4 Grand Canal Dock

As Ron and I planned this joint sabbatical, we envisioned renting an elegant mini-Georgian house or quaint mews in the toney Baggot Street to Ballsbridge corridor in Dublin 4. To our surprise, we find ourselves in a sunny top floor apartment in a new building with all mod cons in the trendy high tech quarter of Dublin next to the Grand Canal Dock, or GCD for short. It’s Dublin 4 all right, but “new” Dublin 4, where the city’s history provides the scaffolding for its future.

Grand Canal Docks where the River Dodder enters the River Liffey.

Grand Canal Dock where the River Dodder enters the River Liffey.

This is not the Dublin known to tourists, so finding out about its history takes some effort. Little by little, I’m figuring out the background of its structures, the meanings of street and building names, the stories—real and fictional—that cross my way as I map my own. In a city that is more than a thousand years old, stories abound.

Even the modern building where we live offers a way into the area’s past. This seven floor apartment building is called The Dickens to commemorate Charles Dickens’s visits to this part of the city in the mid-1800s; he came to perform and to reap the accolades his works had earned. Another is named The William Bligh after the controversial captain of HMS Bounty who survived the mutiny and went on to survey Dublin Bay in 1800-01. The Dickens and The William Bligh are part of a complex of eight apartment buildings called The Gasworks that adjoin on one end a Victorian gasometer, an enormous, round, expandable container formerly used for storing natural gas that has dominated this landscape since it was constructed in 1885. The gasometer is also an apartment building now, its rust-red, ornate wrought iron frame housing a torus or doughnut shaped inner structure that gives every flat two curved walls of windows. The deep spiral-shaped underground cavern that formed the gas transport system provides parking and recycling stations for the complex (press -4 on the elevator). We call it the “pit of doom” and dread our weekly descents.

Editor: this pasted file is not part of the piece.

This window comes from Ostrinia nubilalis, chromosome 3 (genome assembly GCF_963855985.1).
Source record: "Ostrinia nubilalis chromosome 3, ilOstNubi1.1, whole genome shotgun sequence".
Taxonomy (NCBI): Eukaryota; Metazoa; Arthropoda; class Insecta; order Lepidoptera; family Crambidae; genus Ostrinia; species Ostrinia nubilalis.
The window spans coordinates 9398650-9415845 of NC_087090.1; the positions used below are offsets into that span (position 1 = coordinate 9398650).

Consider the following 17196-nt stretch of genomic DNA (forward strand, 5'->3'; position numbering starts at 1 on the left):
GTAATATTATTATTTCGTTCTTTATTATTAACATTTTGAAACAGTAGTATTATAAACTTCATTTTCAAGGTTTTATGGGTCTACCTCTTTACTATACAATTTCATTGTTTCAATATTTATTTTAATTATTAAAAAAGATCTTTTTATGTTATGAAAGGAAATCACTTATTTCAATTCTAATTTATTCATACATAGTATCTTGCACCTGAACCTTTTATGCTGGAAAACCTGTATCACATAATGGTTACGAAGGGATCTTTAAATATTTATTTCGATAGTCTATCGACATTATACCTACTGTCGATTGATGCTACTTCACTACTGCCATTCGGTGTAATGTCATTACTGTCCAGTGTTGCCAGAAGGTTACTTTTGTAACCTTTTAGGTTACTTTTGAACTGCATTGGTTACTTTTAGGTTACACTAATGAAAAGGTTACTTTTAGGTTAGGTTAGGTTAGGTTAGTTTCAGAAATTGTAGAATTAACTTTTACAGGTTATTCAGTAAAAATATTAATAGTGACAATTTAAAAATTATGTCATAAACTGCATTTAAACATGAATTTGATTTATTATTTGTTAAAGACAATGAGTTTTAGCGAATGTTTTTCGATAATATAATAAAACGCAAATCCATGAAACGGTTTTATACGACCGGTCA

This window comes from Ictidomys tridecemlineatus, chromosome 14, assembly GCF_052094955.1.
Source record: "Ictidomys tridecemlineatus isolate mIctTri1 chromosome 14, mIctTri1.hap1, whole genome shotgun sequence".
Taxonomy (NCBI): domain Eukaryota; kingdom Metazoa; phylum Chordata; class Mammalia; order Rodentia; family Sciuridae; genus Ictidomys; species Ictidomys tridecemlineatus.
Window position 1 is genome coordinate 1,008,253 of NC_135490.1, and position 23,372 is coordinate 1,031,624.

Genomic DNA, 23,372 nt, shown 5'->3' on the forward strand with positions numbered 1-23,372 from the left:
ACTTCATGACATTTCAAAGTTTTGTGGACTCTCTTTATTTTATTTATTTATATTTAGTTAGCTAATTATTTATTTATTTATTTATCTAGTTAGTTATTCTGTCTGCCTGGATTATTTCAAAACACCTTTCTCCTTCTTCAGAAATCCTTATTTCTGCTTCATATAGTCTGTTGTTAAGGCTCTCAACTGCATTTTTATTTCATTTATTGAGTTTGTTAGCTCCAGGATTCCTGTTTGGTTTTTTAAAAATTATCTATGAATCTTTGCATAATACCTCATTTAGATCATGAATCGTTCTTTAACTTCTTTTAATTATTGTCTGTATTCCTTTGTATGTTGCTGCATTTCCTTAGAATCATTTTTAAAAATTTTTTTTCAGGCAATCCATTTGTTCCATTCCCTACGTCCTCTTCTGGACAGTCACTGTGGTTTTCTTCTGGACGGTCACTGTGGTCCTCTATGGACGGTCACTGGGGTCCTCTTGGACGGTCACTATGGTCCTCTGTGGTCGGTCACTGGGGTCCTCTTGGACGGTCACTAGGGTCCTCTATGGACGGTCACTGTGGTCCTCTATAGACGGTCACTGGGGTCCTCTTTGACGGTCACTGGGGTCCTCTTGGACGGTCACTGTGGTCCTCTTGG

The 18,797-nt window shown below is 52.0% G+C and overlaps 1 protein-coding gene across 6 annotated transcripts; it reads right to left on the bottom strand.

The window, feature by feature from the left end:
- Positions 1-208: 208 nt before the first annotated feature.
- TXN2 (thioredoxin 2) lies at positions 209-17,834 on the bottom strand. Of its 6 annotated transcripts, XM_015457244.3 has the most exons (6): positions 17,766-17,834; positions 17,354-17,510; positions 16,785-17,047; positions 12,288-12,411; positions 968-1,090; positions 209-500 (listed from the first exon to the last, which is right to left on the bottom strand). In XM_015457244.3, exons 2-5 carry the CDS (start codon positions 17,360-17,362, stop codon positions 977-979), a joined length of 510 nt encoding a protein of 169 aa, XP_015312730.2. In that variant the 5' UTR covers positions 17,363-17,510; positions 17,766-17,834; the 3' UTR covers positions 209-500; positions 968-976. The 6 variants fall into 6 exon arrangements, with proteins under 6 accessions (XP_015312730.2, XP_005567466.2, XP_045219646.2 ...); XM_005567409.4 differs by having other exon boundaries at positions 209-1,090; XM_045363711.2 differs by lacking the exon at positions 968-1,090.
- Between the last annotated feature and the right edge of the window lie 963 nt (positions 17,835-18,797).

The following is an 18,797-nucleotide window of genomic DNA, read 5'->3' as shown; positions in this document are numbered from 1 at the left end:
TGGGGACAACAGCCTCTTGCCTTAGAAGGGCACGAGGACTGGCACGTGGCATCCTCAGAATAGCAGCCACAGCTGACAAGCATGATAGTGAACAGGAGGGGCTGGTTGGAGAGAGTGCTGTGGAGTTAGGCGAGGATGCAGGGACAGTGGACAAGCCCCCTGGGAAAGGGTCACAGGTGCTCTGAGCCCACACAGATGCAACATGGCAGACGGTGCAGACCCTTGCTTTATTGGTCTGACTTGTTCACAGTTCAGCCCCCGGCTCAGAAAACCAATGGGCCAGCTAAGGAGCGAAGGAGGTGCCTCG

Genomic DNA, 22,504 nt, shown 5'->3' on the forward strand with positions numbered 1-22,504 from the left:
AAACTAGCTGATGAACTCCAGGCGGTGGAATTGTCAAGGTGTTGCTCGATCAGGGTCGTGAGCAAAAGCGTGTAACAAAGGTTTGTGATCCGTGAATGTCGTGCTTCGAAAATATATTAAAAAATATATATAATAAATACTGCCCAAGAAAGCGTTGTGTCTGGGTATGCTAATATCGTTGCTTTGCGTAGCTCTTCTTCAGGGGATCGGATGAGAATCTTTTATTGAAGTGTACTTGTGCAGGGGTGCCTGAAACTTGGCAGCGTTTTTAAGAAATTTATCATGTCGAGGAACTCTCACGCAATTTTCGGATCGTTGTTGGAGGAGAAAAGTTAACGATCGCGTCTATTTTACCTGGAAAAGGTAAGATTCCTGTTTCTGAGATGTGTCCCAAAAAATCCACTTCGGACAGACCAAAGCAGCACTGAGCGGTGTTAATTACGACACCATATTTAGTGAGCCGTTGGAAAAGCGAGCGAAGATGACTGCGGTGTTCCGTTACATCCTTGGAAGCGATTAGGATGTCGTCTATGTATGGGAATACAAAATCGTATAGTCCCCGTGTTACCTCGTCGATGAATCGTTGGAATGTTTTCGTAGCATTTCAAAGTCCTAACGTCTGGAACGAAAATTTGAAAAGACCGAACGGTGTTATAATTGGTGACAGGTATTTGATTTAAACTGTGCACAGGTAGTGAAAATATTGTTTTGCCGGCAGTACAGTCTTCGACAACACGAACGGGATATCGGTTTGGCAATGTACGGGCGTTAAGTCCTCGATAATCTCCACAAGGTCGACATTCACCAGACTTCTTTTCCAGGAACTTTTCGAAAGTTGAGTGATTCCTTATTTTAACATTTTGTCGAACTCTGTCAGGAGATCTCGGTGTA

It sounds a bit odd to say you live in The Gasworks, but this bygone industrial setting provides accommodation for today’s captains of industry. At the other end of complex opposite the gasometer and in and around Barrow Street are old and new buildings housing the European headquarters of Google, Facebook, LinkedIn, Twitter, and Airbnb, the world headquarters of Accenture (the world’s largest consulting firm), and lots of other similar businesses. Google is the biggest with three main buildings, including the tallest commercial building in Dublin. As you might expect, the area has earned the nickname “Silicon Dock.” These businesses are major contributors to Ireland’s economy and prestige, particularly in the wake of the country’s spectacular financial calamity in 2008. I guarantee you that we are the oldest people in the complex or the neighborhood. The unisex jewelry of choice here is an ID card on a lanyard. Everyone on the street is talking on a “mobile,” or tethered to earbuds, or both—often while riding a bike. The air must be positively abuzz with electrical activity, and I don’t even recognize all the languages I hear spoken on the short walk from our apartment to the Eurospar. People seem to move in and out all the time—there’s always someone lugging giant blue IKEA bags, looking haggard. Thanks to its youthful, busy, diverse population, the area is well supplied with gourmet grocery stores offering international specialties, restaurants, coffee shops, fitness centers, pubs and cafes with outdoor seating, hair salons, and other amenities, and in several places a line of taxis stands ready at all times to take harried executives to the airport. If Ireland is still suffering from the recession, it’s not evident in the GCD.